Measuring Ketones

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An important aspect of the Ketogenic Diet is knowing how high your ketone levels are. There are three types of Ketones; beta-hydroxybutyrate (BOHB) which is measured in the blood, acetoacetate (AcAc) which is typically measured in the urine, and acetone which is typically measured in the breath. The easiest and cheapest technique is to measure AcAc in the urine using a test strip. However, this approach is too inaccurate to be useful. Measuring BOHB in the blood is now practical at home using a similar technique to measuring blood glucose, but is far more expensive. Measuring Acetone in the breath is emerging. Currently, only blood measurement of BOHB is viable, though urine dipsticks are still required to test for kidney stones.

1 Measuring beta-hydroxybutyrate (BOHB)

BOHB is measured in the blood using a small meter similar to a Blood Glucose Meter. A test strip is placed in the meter and a drop of blood is added. After a few seconds, the meter will indicate the level of Ketones. There are two meters on the market in the US, the Nova Max and the Precision Xtra.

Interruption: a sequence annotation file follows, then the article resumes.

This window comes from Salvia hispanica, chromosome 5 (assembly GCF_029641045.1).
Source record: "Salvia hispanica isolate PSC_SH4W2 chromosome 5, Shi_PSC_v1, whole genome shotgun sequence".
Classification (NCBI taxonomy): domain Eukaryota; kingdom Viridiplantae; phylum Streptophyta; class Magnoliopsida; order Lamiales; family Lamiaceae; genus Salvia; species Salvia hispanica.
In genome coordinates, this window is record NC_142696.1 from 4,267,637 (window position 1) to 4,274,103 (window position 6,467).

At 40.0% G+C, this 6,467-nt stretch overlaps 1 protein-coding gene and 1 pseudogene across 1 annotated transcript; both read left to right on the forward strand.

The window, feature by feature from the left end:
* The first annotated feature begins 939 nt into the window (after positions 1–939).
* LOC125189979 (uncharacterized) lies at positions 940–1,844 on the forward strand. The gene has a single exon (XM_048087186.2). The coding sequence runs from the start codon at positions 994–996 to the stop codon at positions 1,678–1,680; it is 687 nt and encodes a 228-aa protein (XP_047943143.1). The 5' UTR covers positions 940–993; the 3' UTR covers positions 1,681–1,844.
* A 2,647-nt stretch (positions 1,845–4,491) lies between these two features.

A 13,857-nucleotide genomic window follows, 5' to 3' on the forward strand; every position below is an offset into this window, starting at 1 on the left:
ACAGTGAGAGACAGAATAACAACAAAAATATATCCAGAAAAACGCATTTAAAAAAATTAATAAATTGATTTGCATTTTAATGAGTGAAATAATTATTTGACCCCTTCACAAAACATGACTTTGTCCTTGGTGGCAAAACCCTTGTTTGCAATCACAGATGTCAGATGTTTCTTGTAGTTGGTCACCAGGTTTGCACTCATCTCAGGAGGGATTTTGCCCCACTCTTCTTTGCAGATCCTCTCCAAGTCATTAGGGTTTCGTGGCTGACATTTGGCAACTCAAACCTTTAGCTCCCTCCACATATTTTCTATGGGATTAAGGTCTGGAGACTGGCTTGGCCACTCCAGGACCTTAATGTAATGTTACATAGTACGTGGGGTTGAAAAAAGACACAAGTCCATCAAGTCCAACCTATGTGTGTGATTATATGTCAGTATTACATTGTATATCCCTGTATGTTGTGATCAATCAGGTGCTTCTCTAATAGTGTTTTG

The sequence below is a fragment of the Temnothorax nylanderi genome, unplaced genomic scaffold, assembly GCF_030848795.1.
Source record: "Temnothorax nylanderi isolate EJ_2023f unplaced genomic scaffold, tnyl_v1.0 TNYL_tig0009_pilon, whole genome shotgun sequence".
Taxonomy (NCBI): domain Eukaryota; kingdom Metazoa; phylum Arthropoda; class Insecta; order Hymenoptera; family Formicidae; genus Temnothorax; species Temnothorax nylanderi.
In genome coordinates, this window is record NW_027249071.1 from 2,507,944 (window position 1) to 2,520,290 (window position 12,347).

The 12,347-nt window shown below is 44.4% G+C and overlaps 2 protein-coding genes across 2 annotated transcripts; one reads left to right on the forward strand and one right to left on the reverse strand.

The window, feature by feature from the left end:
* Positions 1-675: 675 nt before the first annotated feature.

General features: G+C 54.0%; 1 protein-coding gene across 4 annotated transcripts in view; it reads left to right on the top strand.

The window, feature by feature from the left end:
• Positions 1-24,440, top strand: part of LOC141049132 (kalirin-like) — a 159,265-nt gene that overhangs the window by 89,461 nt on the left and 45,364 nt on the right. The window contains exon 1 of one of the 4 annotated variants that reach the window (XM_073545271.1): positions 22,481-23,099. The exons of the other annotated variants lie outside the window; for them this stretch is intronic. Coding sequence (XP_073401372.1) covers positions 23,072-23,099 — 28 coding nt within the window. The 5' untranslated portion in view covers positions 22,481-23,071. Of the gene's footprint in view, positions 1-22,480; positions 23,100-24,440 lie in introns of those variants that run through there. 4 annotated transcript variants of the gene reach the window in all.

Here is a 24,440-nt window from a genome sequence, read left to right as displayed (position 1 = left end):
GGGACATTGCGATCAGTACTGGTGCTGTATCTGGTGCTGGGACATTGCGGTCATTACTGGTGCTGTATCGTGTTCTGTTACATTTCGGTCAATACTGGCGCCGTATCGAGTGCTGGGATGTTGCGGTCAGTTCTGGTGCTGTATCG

2 Measuring Acetoacetate (AcAc)

AcAc is typically measured in the urine using a test strip, such as the Multistix or the cheaper Phinex Multistix equivalent. These strips check for 10 different things in addition to AcAc, including trace blood, hydration status and urine acidity. (It's important to test for trace blood in your urine if you're on the ketogenic diet to detect Kidney Stones early.) The test strips are cheap, costing around $0.20 each.

3 Measuring Acetone

Acetone can be measured in the breath, which would overcome many of the problems seen with urine AcAc measurement. However, there would still be some delay between changes in the AcAc level and the levels of Acetone, as well as differing levels of AcAc and BOHB. However, the simplicity of this approach and possibly the lower cost could be a huge advantage. The first device I've come across is the Ketonix which is reasonably priced at around $110, but only has a simplistic high/medium/low scale and I've read reports of reproducibility errors (repeated tests giving different values.)